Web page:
In addition, initiatives are currently underway to establish an online university, encourage the development of internationally competitive graduate programs, and support the basic sciences. One alarming trend that is on the rise is a noticeable decline in the number of students who choose to specialize in natural sciences and engineering. In an attempt to reverse this trend the Korean government is establishing an incentive program to encourage enrollments in these fields.
In 1999, the Ministry of Education launched a higher education reform project called Brain Korea 21, with the goal of training world-class research scholars needed for the 21st century. The project is geared towards reorganizing the overall higher education system in order to successfully meet the challenges of the new century, and will require an investment of $US 1.2 billion over the next seven years.
According to the MOE home page, the major objectives of the project are to:
- Foster world-class research universities, which will serve as the infrastructure to produce ideas and technology that are creative and original.
- Strengthen the competitiveness of local universities.
- Introduce professional graduate schools for training in critical fields.
- Create an environment in which universities compete with each other based not on name value, but on the quality of research outcomes and student performance.
Also in 1999, the Korean government commenced a seven-year project aimed at nurturing regional universities that meet the demands and needs of local economies. The overall goal of the project is to develop specialized programs in each regional university that will be highly competitive both nationally and internationally, so that these universities can attract more students. It is hoped this project reduces the overwhelming student demand on Seoul-area colleges.
Funding for each task area is provided through a rigorous evaluation of universities and colleges. Applicants for the funds must form either a research team within a university or a consortium among universities. Universities are selected based on proven ability to provide world-class research opportunities and education, and demonstrated willingness to reform. Through this project, the government anticipates the development of three-to-four internationally renowned high-tech research universities. However, a recent mid-term evaluation on this project indicated it has not been as successful as expected so far. Specifically, critics argued that the process for choosing the programs to be funded was unfair. It was noted, for instance, that almost 50 percent of the project funds were allocated to a single elite institution, Seoul National University.
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5. Teacher and Teacher-Training Reforms
One of the biggest changes affecting teachers in recent years has been the government’s decision to grant legal rights to the Korean Teachers’ Union. Until 1999, it was illegal for teachers to join the union, and nearly 2,000 teachers lost their jobs because of their unwillingness to give up their union membership. In 1999, the government of Kim Dae Jung legalized the Teachers Union and allowed the dismissed teachers to return to their jobs. The new law brought about major changes in schools as union members began to actively participate in policymaking and management decisions. Although this has led to disagreements at times, schools are now being managed in an increasingly democratic manner.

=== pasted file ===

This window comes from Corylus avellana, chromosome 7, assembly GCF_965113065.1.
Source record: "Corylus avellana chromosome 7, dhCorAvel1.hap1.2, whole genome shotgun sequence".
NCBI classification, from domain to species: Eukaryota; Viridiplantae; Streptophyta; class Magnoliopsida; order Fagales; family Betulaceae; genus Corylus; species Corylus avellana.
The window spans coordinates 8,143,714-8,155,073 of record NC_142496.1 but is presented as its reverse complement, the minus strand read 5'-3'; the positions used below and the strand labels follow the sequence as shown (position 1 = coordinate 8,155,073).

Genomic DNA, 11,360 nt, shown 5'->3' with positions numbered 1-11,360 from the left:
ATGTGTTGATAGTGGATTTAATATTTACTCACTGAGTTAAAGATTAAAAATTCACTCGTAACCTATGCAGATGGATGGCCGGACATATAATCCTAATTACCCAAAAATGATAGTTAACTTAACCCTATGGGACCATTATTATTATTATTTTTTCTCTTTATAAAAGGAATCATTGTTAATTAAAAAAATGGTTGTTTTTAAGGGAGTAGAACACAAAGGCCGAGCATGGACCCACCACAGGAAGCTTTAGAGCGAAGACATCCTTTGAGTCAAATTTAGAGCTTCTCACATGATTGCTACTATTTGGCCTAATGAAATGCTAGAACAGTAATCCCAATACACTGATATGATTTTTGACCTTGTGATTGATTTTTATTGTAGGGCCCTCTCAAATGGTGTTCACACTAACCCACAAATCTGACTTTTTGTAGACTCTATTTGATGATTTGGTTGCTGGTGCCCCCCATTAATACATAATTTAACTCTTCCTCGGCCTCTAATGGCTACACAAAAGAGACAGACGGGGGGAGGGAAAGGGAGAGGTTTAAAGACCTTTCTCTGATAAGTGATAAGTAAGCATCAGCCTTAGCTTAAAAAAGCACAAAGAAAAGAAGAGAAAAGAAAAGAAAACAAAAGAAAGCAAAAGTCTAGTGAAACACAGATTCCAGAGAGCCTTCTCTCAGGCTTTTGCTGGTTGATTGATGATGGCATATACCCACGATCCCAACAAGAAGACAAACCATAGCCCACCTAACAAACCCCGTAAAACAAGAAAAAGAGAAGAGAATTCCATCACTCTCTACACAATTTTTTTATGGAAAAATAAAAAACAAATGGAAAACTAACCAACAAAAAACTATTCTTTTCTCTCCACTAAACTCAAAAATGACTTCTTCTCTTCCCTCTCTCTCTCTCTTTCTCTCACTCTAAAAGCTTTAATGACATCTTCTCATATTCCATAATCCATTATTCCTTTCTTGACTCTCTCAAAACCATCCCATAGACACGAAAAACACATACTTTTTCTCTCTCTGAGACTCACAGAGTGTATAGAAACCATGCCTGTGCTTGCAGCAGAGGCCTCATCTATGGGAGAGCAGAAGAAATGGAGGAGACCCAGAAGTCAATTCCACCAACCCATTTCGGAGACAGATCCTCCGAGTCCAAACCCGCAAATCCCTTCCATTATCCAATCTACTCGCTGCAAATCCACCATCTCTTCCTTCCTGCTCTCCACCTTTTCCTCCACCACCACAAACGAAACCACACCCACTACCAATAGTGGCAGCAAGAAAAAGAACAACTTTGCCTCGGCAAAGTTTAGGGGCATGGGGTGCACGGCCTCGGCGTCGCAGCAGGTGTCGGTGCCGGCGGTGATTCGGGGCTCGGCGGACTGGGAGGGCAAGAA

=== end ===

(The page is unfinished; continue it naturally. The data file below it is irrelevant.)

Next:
To enhance the quality of teaching in South Korea, the MOE lowered the retirement age of teachers, required systematic evaluation of teacher education programs and institutions, and established a merit-based promotion and reward system. The mandatory teacher retirement age was changed from 65 to 62 in the fall of 1998. As a result, an estimated 16,000 teachers left the profession and were replaced. However, the implementation of this reform measure also resulted in unwanted side effects such as the lowering of teacher morale and an unanticipated shortage of elementary school teachers.
One of the unexpected benefits stemming from the implementation the new reform measures has been a noticeable increase in the quality of students graduating from the elementary teacher training programs. While graduates of other programs often have difficulty in finding jobs, the students coming out of elementary teacher training programs are hired on the spot.
The social prestige and salary of teachers at all levels in Korea are relatively high compared to other countries. Consequently, teacher-training programs attract the top 5 percent of students. Because research has shown that the quality of education is highly dependent on the quality of teachers, this situation promises a bright future for the country.
Not all recently adopted teacher-training policies have been successful however. A 1998 policy designed to improve teacher-training through a comprehensive evaluation of teacher- training colleges and graduate faculties of education was not as effective as anticipated. A merit-based promotion and reward system in which competent teachers would be given preferential treatment in promotion was implemented in 2000, but this policy is now undergoing fundamental changes because of resistance from teachers. In general, policies initiated by the central government without the agreement and cooperation of the pertinent organizations or groups have had limited success.
Higher Education in Korea: Tradition and Adaption
Edited by John C. Weidman and Namgi Park